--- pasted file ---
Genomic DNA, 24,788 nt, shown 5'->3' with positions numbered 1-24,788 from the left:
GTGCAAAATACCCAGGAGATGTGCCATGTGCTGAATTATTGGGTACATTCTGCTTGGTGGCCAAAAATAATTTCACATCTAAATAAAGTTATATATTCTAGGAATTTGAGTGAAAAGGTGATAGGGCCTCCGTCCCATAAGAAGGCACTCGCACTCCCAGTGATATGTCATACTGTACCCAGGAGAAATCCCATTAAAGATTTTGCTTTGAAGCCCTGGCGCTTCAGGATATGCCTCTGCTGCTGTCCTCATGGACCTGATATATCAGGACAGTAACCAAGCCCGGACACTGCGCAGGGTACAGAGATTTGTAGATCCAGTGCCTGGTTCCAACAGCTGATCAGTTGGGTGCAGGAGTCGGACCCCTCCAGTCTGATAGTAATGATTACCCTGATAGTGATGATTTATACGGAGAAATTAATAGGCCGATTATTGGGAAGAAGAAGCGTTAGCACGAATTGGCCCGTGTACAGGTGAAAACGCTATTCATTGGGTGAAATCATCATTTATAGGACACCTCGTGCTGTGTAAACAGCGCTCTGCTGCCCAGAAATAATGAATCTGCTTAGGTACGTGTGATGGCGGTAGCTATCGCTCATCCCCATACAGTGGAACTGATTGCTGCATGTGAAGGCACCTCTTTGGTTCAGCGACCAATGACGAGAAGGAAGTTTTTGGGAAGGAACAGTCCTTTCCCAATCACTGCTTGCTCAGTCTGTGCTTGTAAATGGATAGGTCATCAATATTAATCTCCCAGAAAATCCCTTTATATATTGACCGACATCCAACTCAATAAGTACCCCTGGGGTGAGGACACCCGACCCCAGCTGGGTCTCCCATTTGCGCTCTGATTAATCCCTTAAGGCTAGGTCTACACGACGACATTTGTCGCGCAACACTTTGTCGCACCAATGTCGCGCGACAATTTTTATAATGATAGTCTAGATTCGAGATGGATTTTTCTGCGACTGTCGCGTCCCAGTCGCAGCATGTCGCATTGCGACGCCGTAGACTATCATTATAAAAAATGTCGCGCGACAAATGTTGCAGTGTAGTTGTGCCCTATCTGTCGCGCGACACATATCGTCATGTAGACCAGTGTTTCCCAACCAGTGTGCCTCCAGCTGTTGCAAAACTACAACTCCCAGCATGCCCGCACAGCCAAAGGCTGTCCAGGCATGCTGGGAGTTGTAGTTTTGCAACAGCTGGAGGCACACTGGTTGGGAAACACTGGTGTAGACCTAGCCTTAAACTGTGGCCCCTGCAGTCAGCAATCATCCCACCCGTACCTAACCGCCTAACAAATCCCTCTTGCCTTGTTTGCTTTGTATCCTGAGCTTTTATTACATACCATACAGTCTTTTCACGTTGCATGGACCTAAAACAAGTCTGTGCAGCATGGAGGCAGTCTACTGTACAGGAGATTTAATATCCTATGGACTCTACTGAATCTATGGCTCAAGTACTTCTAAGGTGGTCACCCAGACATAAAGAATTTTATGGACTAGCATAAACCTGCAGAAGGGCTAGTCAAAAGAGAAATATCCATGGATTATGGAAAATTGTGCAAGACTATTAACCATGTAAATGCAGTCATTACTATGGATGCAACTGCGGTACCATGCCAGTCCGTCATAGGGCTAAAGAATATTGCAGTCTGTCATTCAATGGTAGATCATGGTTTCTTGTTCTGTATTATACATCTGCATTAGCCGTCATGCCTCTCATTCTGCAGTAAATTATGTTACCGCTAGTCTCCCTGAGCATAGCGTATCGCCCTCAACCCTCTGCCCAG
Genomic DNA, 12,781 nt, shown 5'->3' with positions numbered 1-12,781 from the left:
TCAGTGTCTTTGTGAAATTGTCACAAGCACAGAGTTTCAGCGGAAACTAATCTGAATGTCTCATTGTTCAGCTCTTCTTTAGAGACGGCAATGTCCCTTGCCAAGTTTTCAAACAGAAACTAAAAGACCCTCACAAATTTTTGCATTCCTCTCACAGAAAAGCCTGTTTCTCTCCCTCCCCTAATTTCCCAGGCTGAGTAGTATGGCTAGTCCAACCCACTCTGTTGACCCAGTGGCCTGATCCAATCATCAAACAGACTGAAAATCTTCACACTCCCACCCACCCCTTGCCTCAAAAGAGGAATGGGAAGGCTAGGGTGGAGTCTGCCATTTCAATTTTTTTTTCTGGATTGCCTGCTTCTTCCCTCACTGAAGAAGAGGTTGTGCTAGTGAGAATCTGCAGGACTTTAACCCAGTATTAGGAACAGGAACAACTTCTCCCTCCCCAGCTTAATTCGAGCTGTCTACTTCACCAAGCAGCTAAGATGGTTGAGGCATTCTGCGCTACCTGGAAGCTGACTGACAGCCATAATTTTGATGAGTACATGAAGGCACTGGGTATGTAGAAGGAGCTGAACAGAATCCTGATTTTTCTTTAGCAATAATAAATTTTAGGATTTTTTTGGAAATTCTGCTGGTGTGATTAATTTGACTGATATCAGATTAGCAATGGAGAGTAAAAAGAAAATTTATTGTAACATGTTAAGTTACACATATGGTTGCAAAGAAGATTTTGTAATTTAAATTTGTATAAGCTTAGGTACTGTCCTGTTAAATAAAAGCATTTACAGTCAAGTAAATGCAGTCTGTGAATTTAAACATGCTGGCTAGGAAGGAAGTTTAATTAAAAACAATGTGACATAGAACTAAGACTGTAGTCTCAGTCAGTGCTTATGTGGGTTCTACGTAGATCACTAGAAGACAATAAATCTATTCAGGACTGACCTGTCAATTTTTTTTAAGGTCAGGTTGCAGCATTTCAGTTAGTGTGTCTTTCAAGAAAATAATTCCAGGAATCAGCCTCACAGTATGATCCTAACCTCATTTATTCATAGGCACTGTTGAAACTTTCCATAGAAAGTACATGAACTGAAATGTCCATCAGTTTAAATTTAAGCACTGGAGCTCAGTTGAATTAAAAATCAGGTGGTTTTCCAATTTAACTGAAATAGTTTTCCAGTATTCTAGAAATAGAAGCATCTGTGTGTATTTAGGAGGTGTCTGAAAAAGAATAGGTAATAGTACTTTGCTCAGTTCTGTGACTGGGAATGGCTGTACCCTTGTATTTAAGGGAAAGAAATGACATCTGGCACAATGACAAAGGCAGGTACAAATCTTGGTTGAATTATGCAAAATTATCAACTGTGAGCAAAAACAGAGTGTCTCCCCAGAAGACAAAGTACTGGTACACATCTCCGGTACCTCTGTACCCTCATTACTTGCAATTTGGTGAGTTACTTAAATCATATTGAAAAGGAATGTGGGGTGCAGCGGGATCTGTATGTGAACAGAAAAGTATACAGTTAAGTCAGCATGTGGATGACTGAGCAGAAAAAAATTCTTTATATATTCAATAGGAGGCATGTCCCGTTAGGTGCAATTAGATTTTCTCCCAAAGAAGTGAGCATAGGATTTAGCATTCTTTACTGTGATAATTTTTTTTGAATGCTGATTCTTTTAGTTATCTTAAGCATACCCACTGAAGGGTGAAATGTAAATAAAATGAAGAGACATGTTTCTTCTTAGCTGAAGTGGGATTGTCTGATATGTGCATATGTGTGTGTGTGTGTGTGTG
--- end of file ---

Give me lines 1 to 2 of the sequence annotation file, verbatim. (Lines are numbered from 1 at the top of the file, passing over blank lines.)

Genomic DNA, 24,788 nt, shown 5'->3' with positions numbered 1-24,788 from the left:
GTGCAAAATACCCAGGAGATGTGCCATGTGCTGAATTATTGGGTACATTCTGCTTGGTGGCCAAAAATAATTTCACATCTAAATAAAGTTATATATTCTAGGAATTTGAGTGAAAAGGTGATAGGGCCTCCGTCCCATAAGAAGGCACTCGCACTCCCAGTGATATGTCATACTGTACCCAGGAGAAATCCCATTAAAGATTTTGCTTTGAAGCCCTGGCGCTTCAGGATATGCCTCTGCTGCTGTCCTCATGGACCTGATATATCAGGACAGTAACCAAGCCCGGACACTGCGCAGGGTACAGAGATTTGTAGATCCAGTGCCTGGTTCCAACAGCTGATCAGTTGGGTGCAGGAGTCGGACCCCTCCAGTCTGATAGTAATGATTACCCTGATAGTGATGATTTATACGGAGAAATTAATAGGCCGATTATTGGGAAGAAGAAGCGTTAGCACGAATTGGCCCGTGTACAGGTGAAAACGCTATTCATTGGGTGAAATCATCATTTATAGGACACCTCGTGCTGTGTAAACAGCGCTCTGCTGCCCAGAAATAATGAATCTGCTTAGGTACGTGTGATGGCGGTAGCTATCGCTCATCCCCATACAGTGGAACTGATTGCTGCATGTGAAGGCACCTCTTTGGTTCAGCGACCAATGACGAGAAGGAAGTTTTTGGGAAGGAACAGTCCTTTCCCAATCACTGCTTGCTCAGTCTGTGCTTGTAAATGGATAGGTCATCAATATTAATCTCCCAGAAAATCCCTTTATATATTGACCGACATCCAACTCAATAAGTACCCCTGGGGTGAGGACACCCGACCCCAGCTGGGTCTCCCATTTGCGCTCTGATTAATCCCTTAAGGCTAGGTCTACACGACGACATTTGTCGCGCAACACTTTGTCGCACCAATGTCGCGCGACAATTTTTATAATGATAGTCTAGATTCGAGATGGATTTTTCTGCGACTGTCGCGTCCCAGTCGCAGCATGTCGCATTGCGACGCCGTAGACTATCATTATAAAAAATGTCGCGCGACAAATGTTGCAGTGTAGTTGTGCCCTATCTGTCGCGCGACACATATCGTCATGTAGACCAGTGTTTCCCAACCAGTGTGCCTCCAGCTGTTGCAAAACTACAACTCCCAGCATGCCCGCACAGCCAAAGGCTGTCCAGGCATGCTGGGAGTTGTAGTTTTGCAACAGCTGGAGGCACACTGGTTGGGAAACACTGGTGTAGACCTAGCCTTAAACTGTGGCCCCTGCAGTCAGCAATCATCCCACCCGTACCTAACCGCCTAACAAATCCCTCTTGCCTTGTTTGCTTTGTATCCTGAGCTTTTATTACATACCATACAGTCTTTTCACGTTGCATGGACCTAAAACAAGTCTGTGCAGCATGGAGGCAGTCTACTGTACAGGAGATTTAATATCCTATGGACTCTACTGAATCTATGGCTCAAGTACTTCTAAGGTGGTCACCCAGACATAAAGAATTTTATGGACTAGCATAAACCTGCAGAAGGGCTAGTCAAAAGAGAAATATCCATGGATTATGGAAAATTGTGCAAGACTATTAACCATGTAAATGCAGTCATTACTATGGATGCAACTGCGGTACCATGCCAGTCCGTCATAGGGCTAAAGAATATTGCAGTCTGTCATTCAATGGTAGATCATGGTTTCTTGTTCTGTATTATACATCTGCATTAGCCGTCATGCCTCTCATTCTGCAGTAAATTATGTTACCGCTAGTCTCCCTGAGCATAGCGTATCGCCCTCAACCCTCTGCCCAG